As oil prices rebound in response to plateauing and declining production coupled with increasing demand, deep and ultradeep water drilling for seabed hydrocarbons will become attractive once again and in all likelihood will increase significantly in the future. We already depend on offshore sources for over 60% of global oil supplies (though not, it should be emphasised, reserves). There has also been notable ‘pushback’ against restrictions on drilling from those with an interest in letting such projects proceed. Perhaps counter-intuitively this has included opposition to a ban on offshore drilling emanating from the southern US states whose coasts on the Gulf of Mexico have been worst impacted by the spill. After all, the oil industry is a big player in the economies of these states and numerous jobs and livelihoods depend upon it. Such arguments were deployed by the UK government when it approved the first deepwater drilling to take place in the North Sea since the Gulf spill on 1 October 2010, in defiance of EU opposition and the protests of environmental groups.
Until we are able to wean ourselves off oil, demand is likely to be increasingly met by more costly, dirty, and technically challenging resources that carry increased environmental and political risks. Recent examples of oil exploration in such ‘frontier’ provinces include activities off Greenland, in the Arctic, and in the vicinity of the disputed Falkland Islands. This is the case even though the development of such resources does not offer a ‘silver bullet’ solution to the peak oil challenge. It is notable that since US oil production peaked in 1972, no advances in extraction technology or additional discoveries have managed to restore production rates. This is also true for the overwhelming majority of post-peak countries. Developing unconventional oil resources (whether deep water or tar sands) is a case of running faster to stand still, or more accurately, to slip backwards.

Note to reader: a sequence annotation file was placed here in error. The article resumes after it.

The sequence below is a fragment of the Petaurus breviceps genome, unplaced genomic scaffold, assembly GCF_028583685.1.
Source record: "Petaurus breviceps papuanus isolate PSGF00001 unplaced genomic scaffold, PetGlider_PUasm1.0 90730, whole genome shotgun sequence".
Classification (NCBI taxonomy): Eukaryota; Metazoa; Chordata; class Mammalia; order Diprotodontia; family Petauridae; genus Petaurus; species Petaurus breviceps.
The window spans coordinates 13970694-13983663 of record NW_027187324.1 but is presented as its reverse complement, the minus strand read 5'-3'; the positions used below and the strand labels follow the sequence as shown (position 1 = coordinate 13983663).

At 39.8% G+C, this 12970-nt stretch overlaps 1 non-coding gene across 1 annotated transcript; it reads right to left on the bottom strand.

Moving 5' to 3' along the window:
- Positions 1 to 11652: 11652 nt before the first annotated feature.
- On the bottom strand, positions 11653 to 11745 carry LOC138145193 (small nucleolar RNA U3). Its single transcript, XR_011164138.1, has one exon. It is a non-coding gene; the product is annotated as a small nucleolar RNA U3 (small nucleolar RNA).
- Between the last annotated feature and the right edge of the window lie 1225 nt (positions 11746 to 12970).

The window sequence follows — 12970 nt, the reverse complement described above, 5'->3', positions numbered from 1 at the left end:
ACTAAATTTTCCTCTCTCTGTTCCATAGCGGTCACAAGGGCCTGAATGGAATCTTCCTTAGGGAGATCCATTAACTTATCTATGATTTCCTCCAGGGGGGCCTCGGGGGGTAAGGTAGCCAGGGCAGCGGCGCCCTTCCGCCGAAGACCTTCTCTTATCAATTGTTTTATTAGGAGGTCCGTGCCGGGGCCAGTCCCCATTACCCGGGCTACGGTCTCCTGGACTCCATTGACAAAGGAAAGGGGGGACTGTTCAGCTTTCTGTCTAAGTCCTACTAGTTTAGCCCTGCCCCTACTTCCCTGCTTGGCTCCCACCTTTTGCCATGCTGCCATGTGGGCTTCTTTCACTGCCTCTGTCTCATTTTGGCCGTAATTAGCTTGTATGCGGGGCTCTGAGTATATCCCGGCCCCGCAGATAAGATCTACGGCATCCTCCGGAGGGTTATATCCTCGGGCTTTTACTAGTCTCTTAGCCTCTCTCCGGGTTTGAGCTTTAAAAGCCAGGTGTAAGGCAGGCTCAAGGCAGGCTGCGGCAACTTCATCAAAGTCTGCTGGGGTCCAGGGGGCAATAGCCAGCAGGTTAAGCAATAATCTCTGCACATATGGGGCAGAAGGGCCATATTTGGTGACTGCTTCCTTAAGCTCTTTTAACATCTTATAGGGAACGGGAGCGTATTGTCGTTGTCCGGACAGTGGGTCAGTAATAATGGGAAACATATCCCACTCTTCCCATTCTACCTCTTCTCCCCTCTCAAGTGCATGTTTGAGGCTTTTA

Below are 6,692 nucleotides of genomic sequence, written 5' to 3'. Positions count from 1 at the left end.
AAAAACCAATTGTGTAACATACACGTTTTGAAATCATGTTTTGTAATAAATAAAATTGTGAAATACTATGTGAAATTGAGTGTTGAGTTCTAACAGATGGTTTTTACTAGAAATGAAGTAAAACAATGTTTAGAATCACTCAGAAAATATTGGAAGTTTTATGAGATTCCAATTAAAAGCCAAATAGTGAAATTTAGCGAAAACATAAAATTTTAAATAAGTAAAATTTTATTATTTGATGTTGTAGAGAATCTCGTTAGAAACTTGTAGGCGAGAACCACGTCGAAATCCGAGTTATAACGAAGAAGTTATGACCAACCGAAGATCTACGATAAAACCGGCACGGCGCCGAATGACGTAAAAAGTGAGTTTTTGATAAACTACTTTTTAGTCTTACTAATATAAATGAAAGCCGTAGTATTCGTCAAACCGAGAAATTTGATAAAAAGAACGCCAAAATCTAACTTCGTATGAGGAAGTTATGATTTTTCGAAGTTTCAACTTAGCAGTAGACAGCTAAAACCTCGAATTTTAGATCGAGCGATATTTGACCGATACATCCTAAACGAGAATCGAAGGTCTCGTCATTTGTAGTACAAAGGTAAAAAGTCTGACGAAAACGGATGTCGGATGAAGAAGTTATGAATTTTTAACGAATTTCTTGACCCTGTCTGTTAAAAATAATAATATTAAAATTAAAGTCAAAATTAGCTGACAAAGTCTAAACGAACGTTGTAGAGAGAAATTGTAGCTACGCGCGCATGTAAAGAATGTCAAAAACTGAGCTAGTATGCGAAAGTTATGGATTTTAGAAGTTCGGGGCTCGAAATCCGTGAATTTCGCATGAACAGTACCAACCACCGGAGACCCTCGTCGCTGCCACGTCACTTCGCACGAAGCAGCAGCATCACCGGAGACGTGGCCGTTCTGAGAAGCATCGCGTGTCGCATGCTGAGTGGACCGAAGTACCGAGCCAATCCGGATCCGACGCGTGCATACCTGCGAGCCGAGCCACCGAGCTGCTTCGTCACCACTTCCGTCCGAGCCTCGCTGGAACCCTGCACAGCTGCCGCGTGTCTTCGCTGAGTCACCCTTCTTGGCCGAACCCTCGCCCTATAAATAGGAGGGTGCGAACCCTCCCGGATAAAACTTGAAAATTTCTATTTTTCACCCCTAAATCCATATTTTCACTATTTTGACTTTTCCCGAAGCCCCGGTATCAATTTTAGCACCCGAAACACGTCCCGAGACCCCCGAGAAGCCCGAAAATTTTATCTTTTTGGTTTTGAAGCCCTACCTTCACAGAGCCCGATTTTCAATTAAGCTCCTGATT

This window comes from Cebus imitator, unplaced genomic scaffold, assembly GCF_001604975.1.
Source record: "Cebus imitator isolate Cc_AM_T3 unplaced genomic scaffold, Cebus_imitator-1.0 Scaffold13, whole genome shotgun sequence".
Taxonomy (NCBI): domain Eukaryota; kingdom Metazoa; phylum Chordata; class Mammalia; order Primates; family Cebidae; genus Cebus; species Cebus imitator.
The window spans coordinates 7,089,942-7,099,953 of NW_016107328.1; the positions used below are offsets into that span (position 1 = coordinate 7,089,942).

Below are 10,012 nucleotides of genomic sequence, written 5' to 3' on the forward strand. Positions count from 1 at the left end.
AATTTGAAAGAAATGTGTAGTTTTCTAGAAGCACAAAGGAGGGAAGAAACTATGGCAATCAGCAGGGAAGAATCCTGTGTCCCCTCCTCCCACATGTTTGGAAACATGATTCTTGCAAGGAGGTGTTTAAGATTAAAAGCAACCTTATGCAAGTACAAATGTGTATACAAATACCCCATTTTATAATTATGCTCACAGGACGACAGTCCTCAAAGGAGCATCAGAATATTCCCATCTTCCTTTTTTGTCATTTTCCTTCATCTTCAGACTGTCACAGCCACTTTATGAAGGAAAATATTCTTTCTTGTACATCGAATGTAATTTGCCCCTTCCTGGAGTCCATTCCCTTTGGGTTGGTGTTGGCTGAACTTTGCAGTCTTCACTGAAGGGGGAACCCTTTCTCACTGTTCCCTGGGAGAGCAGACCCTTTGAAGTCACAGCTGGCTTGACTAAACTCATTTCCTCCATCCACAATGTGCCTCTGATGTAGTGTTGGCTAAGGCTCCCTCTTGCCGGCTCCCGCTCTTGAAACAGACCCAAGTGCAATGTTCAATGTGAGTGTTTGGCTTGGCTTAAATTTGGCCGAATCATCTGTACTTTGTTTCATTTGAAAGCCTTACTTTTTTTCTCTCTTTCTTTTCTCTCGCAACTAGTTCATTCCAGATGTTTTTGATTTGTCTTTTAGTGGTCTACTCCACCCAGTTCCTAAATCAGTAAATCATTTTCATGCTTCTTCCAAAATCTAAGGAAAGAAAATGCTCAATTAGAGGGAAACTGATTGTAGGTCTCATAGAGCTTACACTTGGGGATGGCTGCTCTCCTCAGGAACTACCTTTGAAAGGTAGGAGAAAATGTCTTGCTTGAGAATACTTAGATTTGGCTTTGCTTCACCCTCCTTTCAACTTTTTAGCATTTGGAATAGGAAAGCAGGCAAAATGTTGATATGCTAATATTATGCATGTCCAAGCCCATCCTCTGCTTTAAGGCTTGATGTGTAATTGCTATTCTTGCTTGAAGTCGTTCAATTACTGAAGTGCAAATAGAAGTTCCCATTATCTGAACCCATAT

The good news is that, as with any such calamity, the Deepwater Horizon spill is likely to lead to enhanced regulation of deepwater drilling, the imposition of additional safeguards, coupled with technological advances designed to minimise the possibility of a similar accident occurring in the future. Nonetheless, accidents do happen and there are likely to be far more deepwater wells operating in considerably more remote and hostile marine environments in the future which must be a significant cause for concern. As production concentrates to unstable countries, most Government’s want to find other solutions, including options that don’t include the pursuit of unconventional oil from fragile marine environments. Unfortunately, it seems that a bigger shove than the Gulf of Mexico disaster is needed.
Nick Owen and Clive Schofield